From Herbie Hancock's MasterClass

Piano Basics

Herbie breaks down the fundamentals of piano playing.

Topics include: Getting to Know Your Instrument • How Much to Practice • Learn to Read Music • The Importance of Touch • Let the Fingers Do the Work

Play

Herbie breaks down the fundamentals of piano playing.

Topics include: Getting to Know Your Instrument • How Much to Practice • Learn to Read Music • The Importance of Touch • Let the Fingers Do the Work

Herbie Hancock

Teaches Jazz

Learn More

Preview

Let me tell you a story about when I first started taking piano lessons. My parents actually bought me a piano on my seventh birthday as a birthday present. Now I realize it was a piano for the family. But at least it gave it an occasion. My older brother and my younger sister and I started lessons after having had the piano for maybe a couple of months. I really feel like that was a blessing that I didn't have a teacher from day one that I had the piano. Because it gave my brother, my sister, and I a chance to just kind of mess around with the piano ourselves and form some minimal relationship with this instrument. Because it was just us and the piano, us not knowing really anything about it, and us just finding out for ourselves little things-- [PLAYS NOTES] --about pitch, seeing how the piano looked. I don't remember. I was seven years old, and I'm 76 now. So I don't remember exactly how it was. But I do know that by the time I actually had a teacher, I wasn't intimidated by just looking at the instrument. I'd just walk in, and all of a sudden, there is this big thing with its 88 keys, and I don't know what it is. And I would encourage parents to not be concerned about giving a child a lessons from day one that they have the instrument. Let them fool around with it for a while, and then start their lessons. [JAZZ PIANO MUSIC PLAYING] Practice is very important. You know the phrase, practice makes perfect? Well, because we're human beings, perfection in that sense is sort of a loaded word. So getting as perfect as we can at the moment is something that we can strive for. That's not impossible. You don't want to spend all day practicing because you are a human being. And you have to live. I've heard of people practicing four and five hours a day. I think the most I ever practiced was three hours a day. Practicing every day, in the beginning, that's what I did. I practiced every day. I know in playing jazz, over time, because we're playing in the moment, after years and years go by, you start to get a feeling for what we might call mind over matter. And the reason it's important to get a sense of that concept is because what I found out later is that if I didn't practice-- because I was so used to practicing everyday. If I didn't practice, I felt worried, scared. And the fear is what made it difficult for me to have at least a decent performance. So the problem was I was depending on practicing in order to do the best that I could. So somewhere in there, there's a balance. You want to be able to practice. But you don't want it as a crutch. Sometimes you're in situations where you won't be able to practice. And are you gonna sit there like this, biting your fingernails? No, you don't want to do that. So a certain period of my life, during the time I was playing with Miles Davis, I never saw him practice. Except the few seconds before h...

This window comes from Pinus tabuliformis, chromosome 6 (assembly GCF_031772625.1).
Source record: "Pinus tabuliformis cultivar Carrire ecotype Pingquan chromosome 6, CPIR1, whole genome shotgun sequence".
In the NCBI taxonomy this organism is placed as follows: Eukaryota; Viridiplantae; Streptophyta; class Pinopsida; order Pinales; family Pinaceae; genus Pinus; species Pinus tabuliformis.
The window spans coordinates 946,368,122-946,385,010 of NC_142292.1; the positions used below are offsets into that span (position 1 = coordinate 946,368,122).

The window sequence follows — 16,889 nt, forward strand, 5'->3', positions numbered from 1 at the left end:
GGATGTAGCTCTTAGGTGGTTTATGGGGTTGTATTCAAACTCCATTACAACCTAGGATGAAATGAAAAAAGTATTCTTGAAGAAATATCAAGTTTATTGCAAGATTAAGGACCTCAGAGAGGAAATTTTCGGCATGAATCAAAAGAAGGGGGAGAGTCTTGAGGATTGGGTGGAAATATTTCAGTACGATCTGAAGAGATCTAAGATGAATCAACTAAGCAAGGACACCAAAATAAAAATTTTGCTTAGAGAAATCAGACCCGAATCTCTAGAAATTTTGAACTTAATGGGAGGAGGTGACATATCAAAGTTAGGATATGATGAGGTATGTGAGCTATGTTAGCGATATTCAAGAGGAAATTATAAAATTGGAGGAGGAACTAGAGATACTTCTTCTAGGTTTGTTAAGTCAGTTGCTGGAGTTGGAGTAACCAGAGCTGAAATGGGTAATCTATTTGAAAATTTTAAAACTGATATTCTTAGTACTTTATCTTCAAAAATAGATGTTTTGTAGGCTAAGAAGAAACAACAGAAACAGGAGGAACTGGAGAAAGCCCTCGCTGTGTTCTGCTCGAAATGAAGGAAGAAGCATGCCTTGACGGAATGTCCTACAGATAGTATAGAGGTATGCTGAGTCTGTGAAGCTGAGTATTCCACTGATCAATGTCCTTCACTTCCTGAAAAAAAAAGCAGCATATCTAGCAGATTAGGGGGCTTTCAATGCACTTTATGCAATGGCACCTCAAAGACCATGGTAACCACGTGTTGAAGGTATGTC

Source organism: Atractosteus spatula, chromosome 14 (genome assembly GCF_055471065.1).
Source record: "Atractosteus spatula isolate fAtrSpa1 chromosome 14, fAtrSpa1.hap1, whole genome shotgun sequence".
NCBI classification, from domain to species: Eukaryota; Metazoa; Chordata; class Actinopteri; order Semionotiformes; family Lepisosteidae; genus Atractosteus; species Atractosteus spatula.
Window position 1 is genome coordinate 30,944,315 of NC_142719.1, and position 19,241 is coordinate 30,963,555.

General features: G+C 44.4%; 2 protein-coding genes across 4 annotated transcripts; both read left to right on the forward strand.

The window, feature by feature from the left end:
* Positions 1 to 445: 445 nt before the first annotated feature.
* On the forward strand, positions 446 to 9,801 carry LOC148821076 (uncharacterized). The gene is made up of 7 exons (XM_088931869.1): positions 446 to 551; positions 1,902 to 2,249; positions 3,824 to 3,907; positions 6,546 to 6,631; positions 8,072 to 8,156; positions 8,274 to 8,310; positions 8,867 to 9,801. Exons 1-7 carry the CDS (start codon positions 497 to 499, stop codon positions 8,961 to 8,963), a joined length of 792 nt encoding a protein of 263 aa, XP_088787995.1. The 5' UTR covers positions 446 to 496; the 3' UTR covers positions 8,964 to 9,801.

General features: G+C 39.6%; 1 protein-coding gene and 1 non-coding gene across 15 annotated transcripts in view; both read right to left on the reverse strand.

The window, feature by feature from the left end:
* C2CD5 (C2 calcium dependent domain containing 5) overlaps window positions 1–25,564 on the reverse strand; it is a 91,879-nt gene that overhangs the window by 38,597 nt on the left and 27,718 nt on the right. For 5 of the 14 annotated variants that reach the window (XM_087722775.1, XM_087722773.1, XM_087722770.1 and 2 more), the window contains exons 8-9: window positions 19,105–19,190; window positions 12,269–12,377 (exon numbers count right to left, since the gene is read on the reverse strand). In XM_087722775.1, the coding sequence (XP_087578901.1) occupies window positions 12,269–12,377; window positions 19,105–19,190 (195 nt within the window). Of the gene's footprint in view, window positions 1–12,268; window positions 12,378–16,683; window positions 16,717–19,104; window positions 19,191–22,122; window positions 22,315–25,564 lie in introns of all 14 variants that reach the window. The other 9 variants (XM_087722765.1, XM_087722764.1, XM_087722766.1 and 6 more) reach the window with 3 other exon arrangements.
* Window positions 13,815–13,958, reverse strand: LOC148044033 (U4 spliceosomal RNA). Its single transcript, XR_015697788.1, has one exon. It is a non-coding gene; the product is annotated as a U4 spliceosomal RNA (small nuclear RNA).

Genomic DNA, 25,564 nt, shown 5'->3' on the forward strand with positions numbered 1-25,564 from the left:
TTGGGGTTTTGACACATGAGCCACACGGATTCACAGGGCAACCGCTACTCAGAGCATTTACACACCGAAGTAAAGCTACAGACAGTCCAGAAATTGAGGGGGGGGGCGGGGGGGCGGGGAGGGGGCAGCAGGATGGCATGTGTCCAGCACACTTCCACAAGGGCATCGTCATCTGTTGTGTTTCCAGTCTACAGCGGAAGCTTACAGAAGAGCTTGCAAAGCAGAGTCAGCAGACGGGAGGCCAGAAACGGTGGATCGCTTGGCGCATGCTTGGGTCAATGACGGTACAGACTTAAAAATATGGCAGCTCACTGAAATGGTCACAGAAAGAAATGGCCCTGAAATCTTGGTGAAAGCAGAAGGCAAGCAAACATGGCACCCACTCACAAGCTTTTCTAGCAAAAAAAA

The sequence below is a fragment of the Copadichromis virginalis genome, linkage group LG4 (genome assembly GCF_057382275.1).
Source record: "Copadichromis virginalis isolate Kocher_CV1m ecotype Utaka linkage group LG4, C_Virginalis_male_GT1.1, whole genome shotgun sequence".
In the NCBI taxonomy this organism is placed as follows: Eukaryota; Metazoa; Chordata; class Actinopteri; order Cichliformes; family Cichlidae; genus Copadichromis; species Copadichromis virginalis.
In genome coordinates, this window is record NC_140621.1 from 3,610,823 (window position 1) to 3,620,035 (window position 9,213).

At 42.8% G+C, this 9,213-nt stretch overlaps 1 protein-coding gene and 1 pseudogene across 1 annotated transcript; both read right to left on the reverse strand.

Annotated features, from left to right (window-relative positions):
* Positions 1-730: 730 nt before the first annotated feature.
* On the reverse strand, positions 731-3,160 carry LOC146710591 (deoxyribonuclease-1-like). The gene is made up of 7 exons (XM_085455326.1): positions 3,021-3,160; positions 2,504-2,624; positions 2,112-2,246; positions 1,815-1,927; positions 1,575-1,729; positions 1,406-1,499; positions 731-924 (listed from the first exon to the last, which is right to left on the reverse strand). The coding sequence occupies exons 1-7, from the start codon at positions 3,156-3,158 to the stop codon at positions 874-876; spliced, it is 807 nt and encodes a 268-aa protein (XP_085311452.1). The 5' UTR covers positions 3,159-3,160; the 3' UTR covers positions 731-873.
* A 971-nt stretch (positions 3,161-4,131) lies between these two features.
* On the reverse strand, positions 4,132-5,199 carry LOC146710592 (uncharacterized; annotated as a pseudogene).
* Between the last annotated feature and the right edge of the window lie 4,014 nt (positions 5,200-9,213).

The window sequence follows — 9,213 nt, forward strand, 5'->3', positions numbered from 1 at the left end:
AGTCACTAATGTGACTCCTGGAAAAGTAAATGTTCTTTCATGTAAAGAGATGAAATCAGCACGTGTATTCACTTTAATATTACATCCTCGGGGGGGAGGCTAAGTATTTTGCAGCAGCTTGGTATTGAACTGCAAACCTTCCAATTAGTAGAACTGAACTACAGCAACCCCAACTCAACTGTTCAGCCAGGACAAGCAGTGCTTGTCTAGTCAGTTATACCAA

Find Your Sound

Herbie Hancock's jazz career started in his family's living room, listening to his favorite records and trying to play along. Now, he's one of the most celebrated musicians in the world. Join Herbie at the piano as he shares his approach to improvisation, composition, and harmony. Gain access to 10+ original piano transcriptions, including 5 exclusive solo performances.

Reviews

4.7
Students give MasterClass an average rating of 4.7 out of 5 stars.

I can't believe how good this is and how amazing it is I have the opportunity to learn from Herbie, who's also the most charming teacher I had.

He did not know the person who is Herbie beyond his mastery of jazz piano. More than the techniques he taught, I really enjoyed listening to him talk about how a human being can be happy doing music that makes others happy. It was quite important for me to continue. Thank you Herbie

I learned how music really comes from telling your story instead of being technical about melodies